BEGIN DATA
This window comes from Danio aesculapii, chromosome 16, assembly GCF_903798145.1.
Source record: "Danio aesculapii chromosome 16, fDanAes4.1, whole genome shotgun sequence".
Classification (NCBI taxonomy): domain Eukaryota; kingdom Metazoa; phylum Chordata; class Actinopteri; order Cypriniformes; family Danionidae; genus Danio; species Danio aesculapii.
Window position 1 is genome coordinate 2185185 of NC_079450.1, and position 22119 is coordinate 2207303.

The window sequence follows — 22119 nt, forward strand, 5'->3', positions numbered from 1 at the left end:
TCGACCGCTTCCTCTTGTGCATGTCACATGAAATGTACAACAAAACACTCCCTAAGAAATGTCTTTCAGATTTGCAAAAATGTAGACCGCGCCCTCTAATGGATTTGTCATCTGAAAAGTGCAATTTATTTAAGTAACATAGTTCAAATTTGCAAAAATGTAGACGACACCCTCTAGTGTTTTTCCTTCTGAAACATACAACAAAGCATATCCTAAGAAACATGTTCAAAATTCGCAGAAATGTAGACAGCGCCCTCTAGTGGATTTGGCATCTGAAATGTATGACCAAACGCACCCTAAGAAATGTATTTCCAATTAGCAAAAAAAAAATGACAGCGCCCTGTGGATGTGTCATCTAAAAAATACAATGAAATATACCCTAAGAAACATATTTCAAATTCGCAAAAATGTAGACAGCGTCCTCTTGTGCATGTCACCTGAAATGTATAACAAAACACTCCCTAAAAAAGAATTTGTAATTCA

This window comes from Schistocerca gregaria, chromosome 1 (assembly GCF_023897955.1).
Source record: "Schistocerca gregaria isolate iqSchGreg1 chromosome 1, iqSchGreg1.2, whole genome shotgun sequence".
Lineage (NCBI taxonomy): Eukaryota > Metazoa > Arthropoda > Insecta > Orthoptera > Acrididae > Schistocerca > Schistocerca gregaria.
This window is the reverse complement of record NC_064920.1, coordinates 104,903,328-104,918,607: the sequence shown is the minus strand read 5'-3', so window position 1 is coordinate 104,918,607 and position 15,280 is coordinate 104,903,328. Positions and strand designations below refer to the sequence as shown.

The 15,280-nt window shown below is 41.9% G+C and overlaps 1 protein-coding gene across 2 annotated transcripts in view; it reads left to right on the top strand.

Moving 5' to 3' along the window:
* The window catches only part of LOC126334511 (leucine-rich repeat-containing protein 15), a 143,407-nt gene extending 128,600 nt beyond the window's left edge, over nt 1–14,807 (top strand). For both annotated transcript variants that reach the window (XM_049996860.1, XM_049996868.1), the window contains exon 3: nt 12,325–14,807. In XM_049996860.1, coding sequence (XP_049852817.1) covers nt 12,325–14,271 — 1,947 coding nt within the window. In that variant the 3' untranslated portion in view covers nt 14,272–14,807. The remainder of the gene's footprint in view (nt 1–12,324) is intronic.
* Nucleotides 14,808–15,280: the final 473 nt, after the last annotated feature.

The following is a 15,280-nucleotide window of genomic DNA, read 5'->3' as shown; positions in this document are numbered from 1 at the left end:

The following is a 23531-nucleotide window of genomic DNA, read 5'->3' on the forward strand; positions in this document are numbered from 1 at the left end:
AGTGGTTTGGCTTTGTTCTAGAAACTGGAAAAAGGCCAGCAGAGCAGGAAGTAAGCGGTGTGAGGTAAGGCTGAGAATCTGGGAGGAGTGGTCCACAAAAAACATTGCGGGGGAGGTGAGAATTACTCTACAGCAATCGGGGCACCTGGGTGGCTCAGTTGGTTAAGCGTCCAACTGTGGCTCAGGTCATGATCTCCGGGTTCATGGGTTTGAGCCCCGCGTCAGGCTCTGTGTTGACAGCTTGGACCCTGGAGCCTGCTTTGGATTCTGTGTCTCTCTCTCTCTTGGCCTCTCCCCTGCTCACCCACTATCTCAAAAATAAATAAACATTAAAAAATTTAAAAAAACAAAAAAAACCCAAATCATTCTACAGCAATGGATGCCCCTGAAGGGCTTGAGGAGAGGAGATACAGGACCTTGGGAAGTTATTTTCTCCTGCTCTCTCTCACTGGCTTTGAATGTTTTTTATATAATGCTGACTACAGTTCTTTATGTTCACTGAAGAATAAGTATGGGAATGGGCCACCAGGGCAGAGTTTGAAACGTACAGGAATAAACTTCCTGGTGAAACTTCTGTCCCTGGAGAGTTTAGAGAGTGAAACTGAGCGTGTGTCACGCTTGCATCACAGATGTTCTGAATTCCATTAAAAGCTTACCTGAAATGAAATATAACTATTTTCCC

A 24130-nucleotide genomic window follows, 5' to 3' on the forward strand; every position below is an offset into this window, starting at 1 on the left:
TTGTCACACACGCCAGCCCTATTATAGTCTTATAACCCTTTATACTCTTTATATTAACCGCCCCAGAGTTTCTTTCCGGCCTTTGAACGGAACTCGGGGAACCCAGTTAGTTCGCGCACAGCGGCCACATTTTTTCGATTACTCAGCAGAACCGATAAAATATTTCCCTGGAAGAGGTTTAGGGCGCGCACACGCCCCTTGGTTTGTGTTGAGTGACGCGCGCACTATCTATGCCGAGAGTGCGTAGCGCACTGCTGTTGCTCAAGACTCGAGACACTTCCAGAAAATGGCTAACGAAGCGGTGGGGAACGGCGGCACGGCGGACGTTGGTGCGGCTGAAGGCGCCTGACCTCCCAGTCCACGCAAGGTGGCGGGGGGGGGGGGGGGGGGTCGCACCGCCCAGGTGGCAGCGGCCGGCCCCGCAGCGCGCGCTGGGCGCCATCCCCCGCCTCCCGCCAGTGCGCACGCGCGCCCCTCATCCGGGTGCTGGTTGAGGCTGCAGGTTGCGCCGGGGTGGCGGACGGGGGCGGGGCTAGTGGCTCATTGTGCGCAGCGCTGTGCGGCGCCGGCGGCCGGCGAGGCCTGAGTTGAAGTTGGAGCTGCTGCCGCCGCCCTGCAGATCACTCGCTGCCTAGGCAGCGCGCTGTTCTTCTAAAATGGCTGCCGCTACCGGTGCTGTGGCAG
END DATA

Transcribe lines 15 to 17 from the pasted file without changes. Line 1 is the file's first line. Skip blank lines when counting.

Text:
The following is a 15,280-nucleotide window of genomic DNA, read 5'->3' as shown; positions in this document are numbered from 1 at the left end:

The following is a 23531-nucleotide window of genomic DNA, read 5'->3' on the forward strand; positions in this document are numbered from 1 at the left end:
AGTGGTTTGGCTTTGTTCTAGAAACTGGAAAAAGGCCAGCAGAGCAGGAAGTAAGCGGTGTGAGGTAAGGCTGAGAATCTGGGAGGAGTGGTCCACAAAAAACATTGCGGGGGAGGTGAGAATTACTCTACAGCAATCGGGGCACCTGGGTGGCTCAGTTGGTTAAGCGTCCAACTGTGGCTCAGGTCATGATCTCCGGGTTCATGGGTTTGAGCCCCGCGTCAGGCTCTGTGTTGACAGCTTGGACCCTGGAGCCTGCTTTGGATTCTGTGTCTCTCTCTCTCTTGGCCTCTCCCCTGCTCACCCACTATCTCAAAAATAAATAAACATTAAAAAATTTAAAAAAACAAAAAAAACCCAAATCATTCTACAGCAATGGATGCCCCTGAAGGGCTTGAGGAGAGGAGATACAGGACCTTGGGAAGTTATTTTCTCCTGCTCTCTCTCACTGGCTTTGAATGTTTTTTATATAATGCTGACTACAGTTCTTTATGTTCACTGAAGAATAAGTATGGGAATGGGCCACCAGGGCAGAGTTTGAAACGTACAGGAATAAACTTCCTGGTGAAACTTCTGTCCCTGGAGAGTTTAGAGAGTGAAACTGAGCGTGTGTCACGCTTGCATCACAGATGTTCTGAATTCCATTAAAAGCTTACCTGAAATGAAATATAACTATTTTCCC